"I think it’s a very positive thing and you know if the U.N. can move faster, they can at least complete parts of these trials within the lifetime of the defendants. As far as further trials, I am not optimistic,” he said.

Nuon Chea and Khieu Samphan, both in their 80s, are the only senior Khmer Rouge leaders alive and considered fit to stand trial.

The first phase of the trial, dealing with the forced evacuation of Phnom Penh in April 1975, concluded in October. Both defendants deny the charges against them and a verdict is not expected until later this year. The scope of the second phase has not yet been determined.

Youk Chhang, Executive Director of the Documentation Center of Cambodia, said it is not clear how future cases will go forward.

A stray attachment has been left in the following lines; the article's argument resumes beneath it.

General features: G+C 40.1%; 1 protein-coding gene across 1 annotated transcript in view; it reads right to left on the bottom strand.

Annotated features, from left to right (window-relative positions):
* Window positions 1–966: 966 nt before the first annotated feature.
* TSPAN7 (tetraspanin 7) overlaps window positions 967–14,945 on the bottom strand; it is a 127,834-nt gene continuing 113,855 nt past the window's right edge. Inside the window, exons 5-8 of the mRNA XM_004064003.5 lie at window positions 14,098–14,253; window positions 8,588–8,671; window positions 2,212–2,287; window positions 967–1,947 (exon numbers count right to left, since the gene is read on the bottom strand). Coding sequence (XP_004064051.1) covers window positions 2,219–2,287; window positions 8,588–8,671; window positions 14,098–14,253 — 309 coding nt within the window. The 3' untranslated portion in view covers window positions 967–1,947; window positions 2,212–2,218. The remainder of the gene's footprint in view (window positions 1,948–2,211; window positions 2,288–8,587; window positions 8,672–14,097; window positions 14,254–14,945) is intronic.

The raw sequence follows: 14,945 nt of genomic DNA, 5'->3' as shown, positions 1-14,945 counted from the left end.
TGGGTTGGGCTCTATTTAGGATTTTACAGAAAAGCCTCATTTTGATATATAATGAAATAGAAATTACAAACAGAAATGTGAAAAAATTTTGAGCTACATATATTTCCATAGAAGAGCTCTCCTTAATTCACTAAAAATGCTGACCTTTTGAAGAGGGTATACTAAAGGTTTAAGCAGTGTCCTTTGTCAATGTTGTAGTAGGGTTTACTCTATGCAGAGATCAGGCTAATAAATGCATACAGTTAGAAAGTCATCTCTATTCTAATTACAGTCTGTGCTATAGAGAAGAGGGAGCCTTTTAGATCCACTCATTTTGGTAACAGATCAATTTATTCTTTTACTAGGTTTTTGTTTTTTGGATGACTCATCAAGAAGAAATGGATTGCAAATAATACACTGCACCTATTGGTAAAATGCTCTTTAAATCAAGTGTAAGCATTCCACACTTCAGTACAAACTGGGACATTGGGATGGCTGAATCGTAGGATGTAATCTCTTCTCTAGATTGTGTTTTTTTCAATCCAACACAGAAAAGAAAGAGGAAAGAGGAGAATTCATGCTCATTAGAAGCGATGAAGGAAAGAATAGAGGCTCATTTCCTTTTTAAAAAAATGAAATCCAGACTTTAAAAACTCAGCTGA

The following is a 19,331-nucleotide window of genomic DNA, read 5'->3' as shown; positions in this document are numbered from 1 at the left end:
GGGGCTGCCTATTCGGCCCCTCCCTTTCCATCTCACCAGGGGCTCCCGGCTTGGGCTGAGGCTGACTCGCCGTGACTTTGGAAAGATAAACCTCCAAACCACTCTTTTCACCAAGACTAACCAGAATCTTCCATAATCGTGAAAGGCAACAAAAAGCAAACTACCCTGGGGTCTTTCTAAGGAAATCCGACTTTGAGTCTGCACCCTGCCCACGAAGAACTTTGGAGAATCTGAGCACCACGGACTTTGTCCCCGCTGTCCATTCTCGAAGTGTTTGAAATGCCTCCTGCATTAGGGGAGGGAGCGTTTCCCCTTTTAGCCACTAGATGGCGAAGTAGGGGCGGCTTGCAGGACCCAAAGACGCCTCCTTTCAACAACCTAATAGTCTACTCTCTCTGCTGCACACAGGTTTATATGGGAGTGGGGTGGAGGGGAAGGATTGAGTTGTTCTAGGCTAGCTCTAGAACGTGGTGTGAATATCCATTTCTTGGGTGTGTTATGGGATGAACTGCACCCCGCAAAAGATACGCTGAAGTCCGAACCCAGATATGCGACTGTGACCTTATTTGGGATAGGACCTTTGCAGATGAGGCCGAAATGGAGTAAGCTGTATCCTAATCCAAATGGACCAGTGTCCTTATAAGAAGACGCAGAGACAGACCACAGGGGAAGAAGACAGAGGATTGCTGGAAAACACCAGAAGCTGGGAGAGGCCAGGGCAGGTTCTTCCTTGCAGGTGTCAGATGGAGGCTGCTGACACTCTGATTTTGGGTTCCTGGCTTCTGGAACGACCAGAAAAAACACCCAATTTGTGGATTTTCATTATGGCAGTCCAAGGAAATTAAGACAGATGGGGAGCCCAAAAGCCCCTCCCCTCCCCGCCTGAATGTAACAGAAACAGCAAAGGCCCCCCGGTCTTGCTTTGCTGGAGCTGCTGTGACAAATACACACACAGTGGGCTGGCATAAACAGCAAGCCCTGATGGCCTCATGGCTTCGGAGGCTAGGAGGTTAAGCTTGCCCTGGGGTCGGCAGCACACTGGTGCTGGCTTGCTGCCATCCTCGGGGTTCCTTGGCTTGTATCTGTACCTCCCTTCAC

"The investigations seem to be getting very long and without a clear strategy to finish when," said Chhang. "That is the tricky part. Even though both sides are now in agreement to work together, this still remains to be worked out between the two parties. So I urged [the] two parties to quickly establish an exit strategy as soon as it can be done.”

Sum Rithy, one of the rare survivors from a notorious Khmer Rouge prison, says he still holds out hope that justice will be done.

“As I have said for a long time, the process of trying Khmer Rouge leaders will not be inactive or die away, "said Rithy. "The U.N. and Cambodia are making efforts to find justice for the victims of the Khmer Rouge regime.”

As many as two million Cambodians died from starvation, overwork and executions during the four-year rule of the Khmer Rouge, which attempted to create an agrarian communist utopia.

The group's leader, Pol Pot, died in 1998 and co-founder Ieng Sary died earlier this year.

Former Khmer Rouge prison chief Kaing Guek Eav, better known as "Duch," was sentenced last year to life in prison for his role in killing more than 14,000 while running the Tuol Sleng torture and execution center in Phnom Penh.